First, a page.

I have been trying to find those mistakes.

-not following a bad shot with a stupid shot

-learning what my club distances are

-playing from the right tee box.

-play the game I have

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Work on driver/tee shots.

If you take more than 3 provisionals and or penalty shots during a round, you need help here.

Watch youtube videos about how to get rid of driver slice...understand what causes it and work to find your own solution.

Understand the proper grip. "Strengthen" grip on driver swing, slow down the takeaway, light as possible grip with your hands.

 

Really focus on short game (putting/chipping) when driver gets better.

I view it sequentially like that...start working on what starts first during the round and each hole.

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i've broken 90 twice in my lifetime back-to-back 85's in 1/2019 and 2/2019 on rain-soaked courses ... unfortunately, haven't sniffed it since. I do remember only pulling out my driver on wide fairways otherwise it was a lot of 3-iron off of the tee. I also tried really hard to leave myself 80-100 yard approaches onto the green and i averaged 1.83 and 1.94 putts per hole for each round. (I'm usually at 2 or slightly higher) Oh and no penalties. It really comes down to not playing the hero shots, taking your medicine when you do (i.e. just get it in the fairway), and practicing putting... like a lot. It's one of the easiest areas to drop strokes in my opinion as you just need to be consistent with your stroke and have a good idea on how to read greens.

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Only you can answer your own question by looking hard at your game and your tendencies. There's no one answer to this because it all depends on what you do on the course. As you've said, it seems like your putting is the main issue. Work on that and try to lag long putts so that you can have a high percentage of make for your second putt. Anything above 8 feet for me, I just aim to get close as much as I can. IF I make it, then that is just a bonus. Having this kind of mentality took away the "I must make this putt" ideology. Even pros are 50% and below when the putting distance is 8 feet and above.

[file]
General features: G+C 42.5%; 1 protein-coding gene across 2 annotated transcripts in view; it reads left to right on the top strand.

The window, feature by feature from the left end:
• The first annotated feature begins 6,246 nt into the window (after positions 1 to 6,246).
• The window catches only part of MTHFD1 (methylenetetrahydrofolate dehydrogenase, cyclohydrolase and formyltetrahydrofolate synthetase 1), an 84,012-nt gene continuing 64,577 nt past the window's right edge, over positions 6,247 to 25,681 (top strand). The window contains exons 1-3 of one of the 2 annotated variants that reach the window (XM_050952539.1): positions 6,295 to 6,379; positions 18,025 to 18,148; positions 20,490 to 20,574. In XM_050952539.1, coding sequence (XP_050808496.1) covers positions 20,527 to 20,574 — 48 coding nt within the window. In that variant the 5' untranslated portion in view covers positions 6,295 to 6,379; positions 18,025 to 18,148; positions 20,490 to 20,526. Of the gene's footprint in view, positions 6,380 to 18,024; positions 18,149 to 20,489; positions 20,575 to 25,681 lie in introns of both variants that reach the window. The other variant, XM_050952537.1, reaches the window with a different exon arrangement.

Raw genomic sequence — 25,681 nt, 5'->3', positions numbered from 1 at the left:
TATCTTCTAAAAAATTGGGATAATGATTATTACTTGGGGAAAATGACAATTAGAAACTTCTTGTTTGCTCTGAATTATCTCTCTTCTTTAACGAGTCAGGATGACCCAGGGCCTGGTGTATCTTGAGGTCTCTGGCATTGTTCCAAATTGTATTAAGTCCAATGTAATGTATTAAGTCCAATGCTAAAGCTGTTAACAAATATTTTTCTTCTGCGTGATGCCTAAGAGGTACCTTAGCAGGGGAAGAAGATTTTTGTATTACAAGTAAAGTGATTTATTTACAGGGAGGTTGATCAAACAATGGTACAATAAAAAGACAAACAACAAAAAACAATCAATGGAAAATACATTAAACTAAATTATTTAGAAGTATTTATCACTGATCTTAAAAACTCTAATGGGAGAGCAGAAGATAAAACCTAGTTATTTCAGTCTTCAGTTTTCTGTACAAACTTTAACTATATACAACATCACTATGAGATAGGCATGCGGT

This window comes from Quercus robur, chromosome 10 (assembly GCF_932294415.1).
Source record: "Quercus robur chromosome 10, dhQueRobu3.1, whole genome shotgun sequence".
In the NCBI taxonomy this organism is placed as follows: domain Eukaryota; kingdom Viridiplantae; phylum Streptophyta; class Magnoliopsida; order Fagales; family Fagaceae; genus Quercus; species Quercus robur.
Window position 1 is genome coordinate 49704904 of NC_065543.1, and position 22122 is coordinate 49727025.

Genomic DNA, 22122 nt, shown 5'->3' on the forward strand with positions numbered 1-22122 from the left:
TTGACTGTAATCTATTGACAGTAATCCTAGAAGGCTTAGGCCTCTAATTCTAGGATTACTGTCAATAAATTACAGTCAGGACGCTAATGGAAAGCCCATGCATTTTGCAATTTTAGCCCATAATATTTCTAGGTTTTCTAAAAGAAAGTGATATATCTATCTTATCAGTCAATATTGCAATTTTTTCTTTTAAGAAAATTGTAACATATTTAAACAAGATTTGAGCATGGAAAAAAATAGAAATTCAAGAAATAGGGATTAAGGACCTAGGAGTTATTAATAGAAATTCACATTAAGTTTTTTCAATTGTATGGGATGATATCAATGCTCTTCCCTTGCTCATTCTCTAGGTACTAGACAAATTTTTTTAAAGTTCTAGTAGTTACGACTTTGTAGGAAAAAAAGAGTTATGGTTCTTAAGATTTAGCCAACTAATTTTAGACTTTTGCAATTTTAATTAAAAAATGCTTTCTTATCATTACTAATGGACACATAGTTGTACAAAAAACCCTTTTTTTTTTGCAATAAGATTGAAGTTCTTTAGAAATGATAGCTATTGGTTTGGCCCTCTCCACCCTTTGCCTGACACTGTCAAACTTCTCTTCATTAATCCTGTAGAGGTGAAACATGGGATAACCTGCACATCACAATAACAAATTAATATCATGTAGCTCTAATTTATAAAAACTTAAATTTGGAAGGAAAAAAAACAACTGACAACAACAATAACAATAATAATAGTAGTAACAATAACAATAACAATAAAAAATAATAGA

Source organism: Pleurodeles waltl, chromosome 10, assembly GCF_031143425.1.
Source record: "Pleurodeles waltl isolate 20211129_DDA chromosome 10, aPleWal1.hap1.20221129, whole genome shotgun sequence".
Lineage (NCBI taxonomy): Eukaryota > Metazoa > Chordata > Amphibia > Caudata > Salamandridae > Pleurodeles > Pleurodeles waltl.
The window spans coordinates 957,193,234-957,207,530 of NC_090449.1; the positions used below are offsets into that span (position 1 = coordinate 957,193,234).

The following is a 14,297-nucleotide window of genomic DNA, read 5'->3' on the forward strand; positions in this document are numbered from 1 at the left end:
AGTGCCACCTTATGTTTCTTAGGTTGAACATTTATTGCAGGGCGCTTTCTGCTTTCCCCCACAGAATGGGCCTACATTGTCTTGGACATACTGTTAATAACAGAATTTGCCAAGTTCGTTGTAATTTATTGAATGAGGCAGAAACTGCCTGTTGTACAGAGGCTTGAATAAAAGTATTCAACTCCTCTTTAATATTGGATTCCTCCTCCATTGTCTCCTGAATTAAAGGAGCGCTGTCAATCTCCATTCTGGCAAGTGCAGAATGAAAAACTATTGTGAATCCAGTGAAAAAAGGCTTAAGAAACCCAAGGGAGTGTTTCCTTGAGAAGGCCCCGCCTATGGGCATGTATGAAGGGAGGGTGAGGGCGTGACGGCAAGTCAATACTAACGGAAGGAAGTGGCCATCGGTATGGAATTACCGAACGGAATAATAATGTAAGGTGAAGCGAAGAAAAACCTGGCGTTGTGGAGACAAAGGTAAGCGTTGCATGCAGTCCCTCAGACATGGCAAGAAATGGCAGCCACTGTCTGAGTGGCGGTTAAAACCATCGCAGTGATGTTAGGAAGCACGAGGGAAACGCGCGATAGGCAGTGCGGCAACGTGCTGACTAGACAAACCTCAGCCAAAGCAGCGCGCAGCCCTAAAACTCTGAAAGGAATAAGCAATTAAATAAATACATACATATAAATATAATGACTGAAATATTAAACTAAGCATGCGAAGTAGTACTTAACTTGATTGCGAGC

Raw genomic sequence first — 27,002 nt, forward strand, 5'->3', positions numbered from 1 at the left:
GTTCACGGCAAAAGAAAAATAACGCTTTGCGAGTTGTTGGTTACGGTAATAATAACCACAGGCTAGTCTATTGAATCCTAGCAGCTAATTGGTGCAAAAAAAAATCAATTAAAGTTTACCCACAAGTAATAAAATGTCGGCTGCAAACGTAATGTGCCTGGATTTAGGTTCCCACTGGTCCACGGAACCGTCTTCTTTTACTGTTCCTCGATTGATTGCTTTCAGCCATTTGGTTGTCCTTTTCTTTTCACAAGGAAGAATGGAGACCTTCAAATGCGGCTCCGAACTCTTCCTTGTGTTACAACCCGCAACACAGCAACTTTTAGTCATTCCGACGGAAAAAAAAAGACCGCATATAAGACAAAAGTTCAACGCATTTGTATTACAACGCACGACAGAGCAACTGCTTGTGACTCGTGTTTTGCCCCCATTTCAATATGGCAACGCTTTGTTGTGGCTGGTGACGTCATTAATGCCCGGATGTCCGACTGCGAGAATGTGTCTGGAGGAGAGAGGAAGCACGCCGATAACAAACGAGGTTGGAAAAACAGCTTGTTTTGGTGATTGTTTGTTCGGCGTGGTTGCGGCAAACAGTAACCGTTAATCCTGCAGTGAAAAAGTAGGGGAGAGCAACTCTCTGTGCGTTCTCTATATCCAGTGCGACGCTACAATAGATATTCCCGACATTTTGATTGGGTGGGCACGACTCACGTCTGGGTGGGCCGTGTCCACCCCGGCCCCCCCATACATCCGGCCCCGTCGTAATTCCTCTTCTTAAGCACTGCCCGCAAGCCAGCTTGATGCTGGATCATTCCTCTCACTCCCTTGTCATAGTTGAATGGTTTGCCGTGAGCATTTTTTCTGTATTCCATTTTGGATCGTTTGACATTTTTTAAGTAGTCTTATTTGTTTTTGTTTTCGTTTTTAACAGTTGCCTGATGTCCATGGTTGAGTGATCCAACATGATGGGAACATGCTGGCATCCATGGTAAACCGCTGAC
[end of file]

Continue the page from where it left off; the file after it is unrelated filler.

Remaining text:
In my case, I started shooting in the 80's all the time when I have finally accepted my fade and slice on the driver and stopped fighting it. On holes that were really tight, I just lay up and take my bogey. Ever since I started, my irons were consistent and they got better as I played more. I just polished my putting and short game a bit and combined that with good planning off the tee and I never shot in the 90's again.

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The key things have been mentioned. You need to know where the hole(s) in your game are. Do you know how far you actually hit your clubs? Do you have a predominate miss? Are you close to the hole when you miss a green? Etc.